According to EPA's proposal, the tailoring rule provides regulatory relief rather than regulatory requirements for smaller sources of greenhouse gases for a period of six years because it lifts the burden of obtaining New Source Review (NSR) and operating permits. In the six years after the rule is finalized, EPA estimates it will exempt more than 6 million sources from permitting requirements.

But the advocacy office warned that at least 1,200 small entities would be required to obtain Clean Air Act operating permits for the first time, including brick manufacturers, pulp and paper mills, small coal mines and other sources. The anticipated greenhouse gas emissions from those sources will exceed the 25,000-ton threshold proposed by EPA, the office said.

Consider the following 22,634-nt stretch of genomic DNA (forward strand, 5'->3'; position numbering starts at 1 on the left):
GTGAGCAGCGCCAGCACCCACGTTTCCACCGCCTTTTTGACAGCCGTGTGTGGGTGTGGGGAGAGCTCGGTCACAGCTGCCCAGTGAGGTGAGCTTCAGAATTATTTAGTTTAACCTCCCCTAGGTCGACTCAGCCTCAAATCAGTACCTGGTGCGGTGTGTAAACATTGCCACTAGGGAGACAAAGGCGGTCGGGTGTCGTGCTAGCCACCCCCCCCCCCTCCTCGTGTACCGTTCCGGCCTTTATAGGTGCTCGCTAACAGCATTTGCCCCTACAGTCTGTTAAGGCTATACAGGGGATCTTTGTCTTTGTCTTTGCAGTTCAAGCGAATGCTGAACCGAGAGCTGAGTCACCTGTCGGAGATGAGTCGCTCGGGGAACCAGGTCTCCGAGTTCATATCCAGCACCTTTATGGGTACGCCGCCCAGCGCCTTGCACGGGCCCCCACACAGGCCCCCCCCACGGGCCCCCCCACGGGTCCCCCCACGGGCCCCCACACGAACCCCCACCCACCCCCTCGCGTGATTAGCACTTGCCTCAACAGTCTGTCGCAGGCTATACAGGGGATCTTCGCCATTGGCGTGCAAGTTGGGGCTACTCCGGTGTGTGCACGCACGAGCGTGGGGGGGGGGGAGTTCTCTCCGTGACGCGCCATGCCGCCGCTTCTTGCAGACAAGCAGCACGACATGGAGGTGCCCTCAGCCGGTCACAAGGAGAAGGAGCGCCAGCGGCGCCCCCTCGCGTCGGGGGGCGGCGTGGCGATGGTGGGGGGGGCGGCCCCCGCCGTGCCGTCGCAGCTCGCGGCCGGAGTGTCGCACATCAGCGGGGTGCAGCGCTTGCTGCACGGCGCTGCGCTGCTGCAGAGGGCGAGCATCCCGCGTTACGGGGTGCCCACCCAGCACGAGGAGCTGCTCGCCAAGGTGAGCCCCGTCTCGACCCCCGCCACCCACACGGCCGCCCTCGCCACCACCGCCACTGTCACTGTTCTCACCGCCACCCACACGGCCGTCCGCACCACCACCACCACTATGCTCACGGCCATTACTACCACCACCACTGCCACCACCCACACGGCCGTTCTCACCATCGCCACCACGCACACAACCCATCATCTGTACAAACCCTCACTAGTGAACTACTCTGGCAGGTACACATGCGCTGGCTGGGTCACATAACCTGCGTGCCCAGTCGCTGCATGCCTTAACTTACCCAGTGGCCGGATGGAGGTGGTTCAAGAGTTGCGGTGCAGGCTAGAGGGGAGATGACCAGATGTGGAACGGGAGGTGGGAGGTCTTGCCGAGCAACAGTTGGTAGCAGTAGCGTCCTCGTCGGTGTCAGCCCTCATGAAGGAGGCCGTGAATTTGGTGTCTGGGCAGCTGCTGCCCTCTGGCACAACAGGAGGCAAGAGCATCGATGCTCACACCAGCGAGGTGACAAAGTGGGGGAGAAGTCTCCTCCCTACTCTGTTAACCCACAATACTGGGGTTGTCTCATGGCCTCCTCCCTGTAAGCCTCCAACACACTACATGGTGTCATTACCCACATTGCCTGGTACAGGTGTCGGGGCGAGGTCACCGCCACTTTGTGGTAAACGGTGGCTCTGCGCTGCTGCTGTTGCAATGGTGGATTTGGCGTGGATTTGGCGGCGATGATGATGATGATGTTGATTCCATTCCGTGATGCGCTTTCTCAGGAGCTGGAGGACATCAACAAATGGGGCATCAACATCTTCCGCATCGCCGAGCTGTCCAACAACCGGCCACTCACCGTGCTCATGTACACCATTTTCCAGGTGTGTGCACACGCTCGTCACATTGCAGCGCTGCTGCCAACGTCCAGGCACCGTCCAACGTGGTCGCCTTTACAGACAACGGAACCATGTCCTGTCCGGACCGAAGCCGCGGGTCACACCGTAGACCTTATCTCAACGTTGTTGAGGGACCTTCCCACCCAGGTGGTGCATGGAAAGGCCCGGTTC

The National Mining Association also weighed in on the issue, accusing EPA of playing "a game of Three-Card-Monte with its (lack of) analysis of the impact of these actions on small entities."

NMA said small municipal electric utilities, small rural electric cooperative generators, automobile service centers and other operations are small entities whose emissions put them over the 25,000-ton threshold. And because the thresholds will be triggered by potential emissions instead of actual emissions, it said, "there will be many small sources triggering these requirements."

Because EPA had no basis to avoid conducting a panel to assess the impacts on small businesses, SBA's advocacy office is urging the agency to reconsider or delay its "endangerment" finding that greenhouse gases threaten public health and welfare, which sets the stage for formal regulations. The office also called on EPA to conduct a panel review of the entire greenhouse gas regulatory program.

EPA spokeswoman Cathy Milbourn said the agency is still reviewing comments on the rule.